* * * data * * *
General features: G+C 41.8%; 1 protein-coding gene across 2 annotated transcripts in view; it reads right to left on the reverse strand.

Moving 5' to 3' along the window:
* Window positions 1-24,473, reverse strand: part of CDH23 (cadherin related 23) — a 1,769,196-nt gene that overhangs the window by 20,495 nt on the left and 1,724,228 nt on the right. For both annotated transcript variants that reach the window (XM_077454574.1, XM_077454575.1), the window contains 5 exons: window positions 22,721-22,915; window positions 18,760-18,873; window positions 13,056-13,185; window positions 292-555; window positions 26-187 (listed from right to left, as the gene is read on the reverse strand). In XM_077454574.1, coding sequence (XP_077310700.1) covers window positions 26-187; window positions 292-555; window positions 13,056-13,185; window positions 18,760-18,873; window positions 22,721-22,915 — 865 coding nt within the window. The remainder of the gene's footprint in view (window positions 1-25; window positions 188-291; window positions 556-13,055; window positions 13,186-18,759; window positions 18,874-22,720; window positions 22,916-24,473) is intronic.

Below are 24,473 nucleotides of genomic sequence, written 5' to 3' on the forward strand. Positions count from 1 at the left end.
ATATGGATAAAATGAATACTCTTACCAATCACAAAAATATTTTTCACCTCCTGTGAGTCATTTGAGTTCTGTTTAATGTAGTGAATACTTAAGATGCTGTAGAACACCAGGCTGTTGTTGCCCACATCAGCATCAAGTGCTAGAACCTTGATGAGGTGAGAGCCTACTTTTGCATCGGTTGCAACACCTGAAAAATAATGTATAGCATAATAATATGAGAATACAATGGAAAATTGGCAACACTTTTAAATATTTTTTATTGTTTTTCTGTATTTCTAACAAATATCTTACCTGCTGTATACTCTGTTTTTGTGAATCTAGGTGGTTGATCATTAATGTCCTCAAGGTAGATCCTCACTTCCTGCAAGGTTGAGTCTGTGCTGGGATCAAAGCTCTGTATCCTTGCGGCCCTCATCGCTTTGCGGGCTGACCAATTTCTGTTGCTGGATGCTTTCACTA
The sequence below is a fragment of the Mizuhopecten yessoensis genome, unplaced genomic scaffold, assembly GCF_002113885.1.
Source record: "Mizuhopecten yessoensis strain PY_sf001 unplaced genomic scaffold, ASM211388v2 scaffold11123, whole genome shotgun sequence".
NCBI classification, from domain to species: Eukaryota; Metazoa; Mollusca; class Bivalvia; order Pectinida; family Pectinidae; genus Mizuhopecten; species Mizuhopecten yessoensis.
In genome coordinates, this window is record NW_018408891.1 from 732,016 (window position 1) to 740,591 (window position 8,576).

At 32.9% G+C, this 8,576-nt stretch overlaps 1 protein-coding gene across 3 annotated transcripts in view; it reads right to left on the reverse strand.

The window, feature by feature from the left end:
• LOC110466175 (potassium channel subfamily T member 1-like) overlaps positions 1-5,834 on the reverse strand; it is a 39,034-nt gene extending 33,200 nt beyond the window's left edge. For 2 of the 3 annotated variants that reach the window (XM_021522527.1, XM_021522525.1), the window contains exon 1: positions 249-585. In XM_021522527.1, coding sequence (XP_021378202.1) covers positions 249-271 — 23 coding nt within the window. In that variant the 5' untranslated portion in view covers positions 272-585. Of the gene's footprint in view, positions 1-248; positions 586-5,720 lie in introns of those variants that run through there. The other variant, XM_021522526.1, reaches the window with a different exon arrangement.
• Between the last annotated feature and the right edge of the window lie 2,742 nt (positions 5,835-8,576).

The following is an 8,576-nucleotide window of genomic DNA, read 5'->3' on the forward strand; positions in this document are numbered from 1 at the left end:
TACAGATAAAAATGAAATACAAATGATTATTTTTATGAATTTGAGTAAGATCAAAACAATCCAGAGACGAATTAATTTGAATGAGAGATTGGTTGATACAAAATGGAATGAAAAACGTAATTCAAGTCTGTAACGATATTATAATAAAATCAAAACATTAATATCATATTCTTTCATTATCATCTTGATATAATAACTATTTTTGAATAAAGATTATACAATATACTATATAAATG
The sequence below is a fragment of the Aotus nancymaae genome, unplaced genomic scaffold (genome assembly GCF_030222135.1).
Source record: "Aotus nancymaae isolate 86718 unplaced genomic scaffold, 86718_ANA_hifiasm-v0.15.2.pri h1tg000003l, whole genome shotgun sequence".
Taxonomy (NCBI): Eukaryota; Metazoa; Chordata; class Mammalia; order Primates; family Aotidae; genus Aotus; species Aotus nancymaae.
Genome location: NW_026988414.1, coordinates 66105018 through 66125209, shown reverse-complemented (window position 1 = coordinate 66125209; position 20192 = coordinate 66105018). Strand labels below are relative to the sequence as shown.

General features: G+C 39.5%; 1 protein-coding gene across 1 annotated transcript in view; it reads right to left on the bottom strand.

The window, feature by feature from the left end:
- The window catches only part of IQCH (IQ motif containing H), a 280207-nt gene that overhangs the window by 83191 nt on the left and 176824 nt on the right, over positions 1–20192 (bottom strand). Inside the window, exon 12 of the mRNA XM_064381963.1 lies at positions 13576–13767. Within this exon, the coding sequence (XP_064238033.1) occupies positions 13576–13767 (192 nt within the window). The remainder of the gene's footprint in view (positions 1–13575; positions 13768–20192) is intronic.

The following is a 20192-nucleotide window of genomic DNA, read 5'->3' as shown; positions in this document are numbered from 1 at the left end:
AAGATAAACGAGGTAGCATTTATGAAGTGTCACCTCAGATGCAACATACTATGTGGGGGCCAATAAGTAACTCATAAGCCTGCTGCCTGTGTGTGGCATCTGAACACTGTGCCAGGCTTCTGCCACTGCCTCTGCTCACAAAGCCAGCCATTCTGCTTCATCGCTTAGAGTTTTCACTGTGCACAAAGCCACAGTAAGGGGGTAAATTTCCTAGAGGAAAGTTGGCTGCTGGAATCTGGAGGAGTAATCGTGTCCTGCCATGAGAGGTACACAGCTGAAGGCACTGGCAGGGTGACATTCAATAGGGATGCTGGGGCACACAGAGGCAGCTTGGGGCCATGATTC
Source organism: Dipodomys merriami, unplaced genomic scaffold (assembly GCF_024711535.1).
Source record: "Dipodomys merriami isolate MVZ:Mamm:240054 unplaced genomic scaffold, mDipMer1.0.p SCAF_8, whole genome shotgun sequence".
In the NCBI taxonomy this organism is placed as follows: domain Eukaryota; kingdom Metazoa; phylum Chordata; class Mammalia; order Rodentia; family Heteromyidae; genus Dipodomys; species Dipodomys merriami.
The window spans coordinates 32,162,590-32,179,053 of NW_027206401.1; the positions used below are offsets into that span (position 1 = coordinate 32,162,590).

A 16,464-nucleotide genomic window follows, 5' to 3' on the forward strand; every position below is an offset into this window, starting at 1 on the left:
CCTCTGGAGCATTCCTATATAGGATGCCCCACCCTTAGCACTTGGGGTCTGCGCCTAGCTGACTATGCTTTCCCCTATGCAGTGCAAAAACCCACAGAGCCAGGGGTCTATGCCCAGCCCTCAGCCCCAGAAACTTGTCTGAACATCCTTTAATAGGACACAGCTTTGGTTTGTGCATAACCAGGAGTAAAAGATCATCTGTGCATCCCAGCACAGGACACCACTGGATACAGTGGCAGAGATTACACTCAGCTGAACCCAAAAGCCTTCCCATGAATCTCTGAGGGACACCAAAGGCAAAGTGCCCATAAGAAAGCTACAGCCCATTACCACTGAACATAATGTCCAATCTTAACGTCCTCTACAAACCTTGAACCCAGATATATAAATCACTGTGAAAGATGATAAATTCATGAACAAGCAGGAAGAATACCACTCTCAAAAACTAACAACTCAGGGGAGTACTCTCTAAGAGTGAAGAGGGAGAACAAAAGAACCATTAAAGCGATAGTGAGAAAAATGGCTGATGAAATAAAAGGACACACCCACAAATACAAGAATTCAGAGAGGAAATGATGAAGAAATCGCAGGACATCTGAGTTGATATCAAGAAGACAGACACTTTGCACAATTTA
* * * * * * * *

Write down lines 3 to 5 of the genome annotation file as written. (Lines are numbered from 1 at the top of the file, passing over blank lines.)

* Window positions 1-24,473, reverse strand: part of CDH23 (cadherin related 23) — a 1,769,196-nt gene that overhangs the window by 20,495 nt on the left and 1,724,228 nt on the right. For both annotated transcript variants that reach the window (XM_077454574.1, XM_077454575.1), the window contains 5 exons: window positions 22,721-22,915; window positions 18,760-18,873; window positions 13,056-13,185; window positions 292-555; window positions 26-187 (listed from right to left, as the gene is read on the reverse strand). In XM_077454574.1, coding sequence (XP_077310700.1) covers window positions 26-187; window positions 292-555; window positions 13,056-13,185; window positions 18,760-18,873; window positions 22,721-22,915 — 865 coding nt within the window. The remainder of the gene's footprint in view (window positions 1-25; window positions 188-291; window positions 556-13,055; window positions 13,186-18,759; window positions 18,874-22,720; window positions 22,916-24,473) is intronic.

Below are 24,473 nucleotides of genomic sequence, written 5' to 3' on the forward strand. Positions count from 1 at the left end.
ATATGGATAAAATGAATACTCTTACCAATCACAAAAATATTTTTCACCTCCTGTGAGTCATTTGAGTTCTGTTTAATGTAGTGAATACTTAAGATGCTGTAGAACACCAGGCTGTTGTTGCCCACATCAGCATCAAGTGCTAGAACCTTGATGAGGTGAGAGCCTACTTTTGCATCGGTTGCAACACCTGAAAAATAATGTATAGCATAATAATATGAGAATACAATGGAAAATTGGCAACACTTTTAAATATTTTTTATTGTTTTTCTGTATTTCTAACAAATATCTTACCTGCTGTATACTCTGTTTTTGTGAATCTAGGTGGTTGATCATTAATGTCCTCAAGGTAGATCCTCACTTCCTGCAAGGTTGAGTCTGTGCTGGGATCAAAGCTCTGTATCCTTGCGGCCCTCATCGCTTTGCGGGCTGACCAATTTCTGTTGCTGGATGCTTTCACTA